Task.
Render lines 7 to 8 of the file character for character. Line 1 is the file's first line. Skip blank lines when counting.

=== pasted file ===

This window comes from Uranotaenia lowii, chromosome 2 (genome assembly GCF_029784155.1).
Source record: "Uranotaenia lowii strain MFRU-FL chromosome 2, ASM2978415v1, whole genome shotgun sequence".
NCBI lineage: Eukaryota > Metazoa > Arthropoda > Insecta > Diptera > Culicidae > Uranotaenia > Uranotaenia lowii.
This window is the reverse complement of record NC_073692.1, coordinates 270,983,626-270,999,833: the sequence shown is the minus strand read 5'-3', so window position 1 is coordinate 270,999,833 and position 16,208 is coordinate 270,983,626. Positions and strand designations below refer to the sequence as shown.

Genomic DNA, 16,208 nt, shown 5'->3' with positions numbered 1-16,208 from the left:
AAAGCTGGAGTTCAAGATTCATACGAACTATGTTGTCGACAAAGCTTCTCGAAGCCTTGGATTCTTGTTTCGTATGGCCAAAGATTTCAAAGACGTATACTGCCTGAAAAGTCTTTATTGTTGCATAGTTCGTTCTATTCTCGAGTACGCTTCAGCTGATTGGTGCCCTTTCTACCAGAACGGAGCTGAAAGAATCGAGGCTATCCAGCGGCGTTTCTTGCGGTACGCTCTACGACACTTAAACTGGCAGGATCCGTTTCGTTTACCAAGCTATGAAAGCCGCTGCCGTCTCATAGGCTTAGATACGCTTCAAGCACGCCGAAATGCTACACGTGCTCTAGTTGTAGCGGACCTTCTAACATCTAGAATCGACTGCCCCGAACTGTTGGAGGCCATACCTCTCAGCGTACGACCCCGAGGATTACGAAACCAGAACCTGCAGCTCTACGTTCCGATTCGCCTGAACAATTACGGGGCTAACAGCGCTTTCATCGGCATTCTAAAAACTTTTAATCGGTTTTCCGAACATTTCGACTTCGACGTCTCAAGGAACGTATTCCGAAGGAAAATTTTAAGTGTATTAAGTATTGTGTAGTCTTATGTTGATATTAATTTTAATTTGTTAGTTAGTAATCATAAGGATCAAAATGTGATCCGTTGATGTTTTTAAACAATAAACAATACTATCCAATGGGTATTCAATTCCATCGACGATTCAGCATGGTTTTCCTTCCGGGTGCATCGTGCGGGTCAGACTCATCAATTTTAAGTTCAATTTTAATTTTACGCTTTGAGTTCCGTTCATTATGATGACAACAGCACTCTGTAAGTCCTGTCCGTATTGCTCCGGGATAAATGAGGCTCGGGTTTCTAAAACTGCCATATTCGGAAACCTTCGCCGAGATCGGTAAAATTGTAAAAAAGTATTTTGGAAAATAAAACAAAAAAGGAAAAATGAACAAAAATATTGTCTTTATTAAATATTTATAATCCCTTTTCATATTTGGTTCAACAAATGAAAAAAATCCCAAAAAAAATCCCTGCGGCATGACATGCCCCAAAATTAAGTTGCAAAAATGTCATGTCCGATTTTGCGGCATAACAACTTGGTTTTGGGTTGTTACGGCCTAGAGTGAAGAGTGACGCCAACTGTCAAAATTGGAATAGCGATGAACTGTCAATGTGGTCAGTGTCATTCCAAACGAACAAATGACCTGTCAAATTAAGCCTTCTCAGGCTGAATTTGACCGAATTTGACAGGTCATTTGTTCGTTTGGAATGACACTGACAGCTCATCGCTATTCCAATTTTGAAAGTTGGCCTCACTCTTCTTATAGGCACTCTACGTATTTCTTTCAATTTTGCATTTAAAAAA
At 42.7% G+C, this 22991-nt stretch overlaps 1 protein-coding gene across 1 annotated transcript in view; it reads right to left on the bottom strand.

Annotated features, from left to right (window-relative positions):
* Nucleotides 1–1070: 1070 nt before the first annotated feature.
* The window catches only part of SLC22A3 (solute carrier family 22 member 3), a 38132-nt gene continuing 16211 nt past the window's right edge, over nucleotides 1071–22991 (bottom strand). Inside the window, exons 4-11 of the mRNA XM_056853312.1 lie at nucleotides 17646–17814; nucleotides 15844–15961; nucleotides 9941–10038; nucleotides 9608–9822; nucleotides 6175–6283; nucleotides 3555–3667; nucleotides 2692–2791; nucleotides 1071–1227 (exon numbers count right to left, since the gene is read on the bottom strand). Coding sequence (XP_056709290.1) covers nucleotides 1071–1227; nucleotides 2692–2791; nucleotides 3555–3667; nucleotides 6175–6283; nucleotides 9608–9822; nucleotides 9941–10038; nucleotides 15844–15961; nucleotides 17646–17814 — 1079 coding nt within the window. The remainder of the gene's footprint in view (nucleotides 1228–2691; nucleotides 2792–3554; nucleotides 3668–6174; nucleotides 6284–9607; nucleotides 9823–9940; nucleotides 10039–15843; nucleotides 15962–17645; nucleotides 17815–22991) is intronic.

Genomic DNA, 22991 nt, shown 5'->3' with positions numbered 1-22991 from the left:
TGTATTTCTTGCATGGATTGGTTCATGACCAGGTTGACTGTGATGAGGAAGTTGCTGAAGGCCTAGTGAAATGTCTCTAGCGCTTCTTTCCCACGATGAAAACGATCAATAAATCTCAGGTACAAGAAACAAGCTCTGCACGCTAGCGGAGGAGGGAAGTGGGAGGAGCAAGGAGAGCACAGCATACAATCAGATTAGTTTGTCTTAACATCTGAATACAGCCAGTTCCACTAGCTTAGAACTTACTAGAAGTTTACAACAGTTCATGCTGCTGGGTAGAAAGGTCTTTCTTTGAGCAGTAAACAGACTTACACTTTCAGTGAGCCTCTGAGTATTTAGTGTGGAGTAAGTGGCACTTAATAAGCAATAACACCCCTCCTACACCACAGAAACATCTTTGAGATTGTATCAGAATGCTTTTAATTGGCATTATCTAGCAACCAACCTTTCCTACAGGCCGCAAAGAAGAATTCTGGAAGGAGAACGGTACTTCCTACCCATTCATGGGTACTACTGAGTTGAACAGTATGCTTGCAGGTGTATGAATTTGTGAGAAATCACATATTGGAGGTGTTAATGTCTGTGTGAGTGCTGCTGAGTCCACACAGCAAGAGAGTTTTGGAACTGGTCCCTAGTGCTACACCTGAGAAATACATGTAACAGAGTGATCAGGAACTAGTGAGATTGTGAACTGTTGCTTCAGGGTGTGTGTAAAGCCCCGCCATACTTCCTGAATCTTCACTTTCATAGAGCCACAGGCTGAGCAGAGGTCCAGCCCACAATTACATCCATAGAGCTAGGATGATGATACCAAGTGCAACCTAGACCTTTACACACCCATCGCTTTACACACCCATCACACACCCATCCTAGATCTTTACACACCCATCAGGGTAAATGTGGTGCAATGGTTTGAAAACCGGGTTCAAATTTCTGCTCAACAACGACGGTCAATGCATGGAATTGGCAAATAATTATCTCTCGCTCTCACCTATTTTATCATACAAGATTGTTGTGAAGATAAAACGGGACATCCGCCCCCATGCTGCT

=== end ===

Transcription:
At 42.7% G+C, this 22991-nt stretch overlaps 1 protein-coding gene across 1 annotated transcript in view; it reads right to left on the bottom strand.

Annotated features, from left to right (window-relative positions):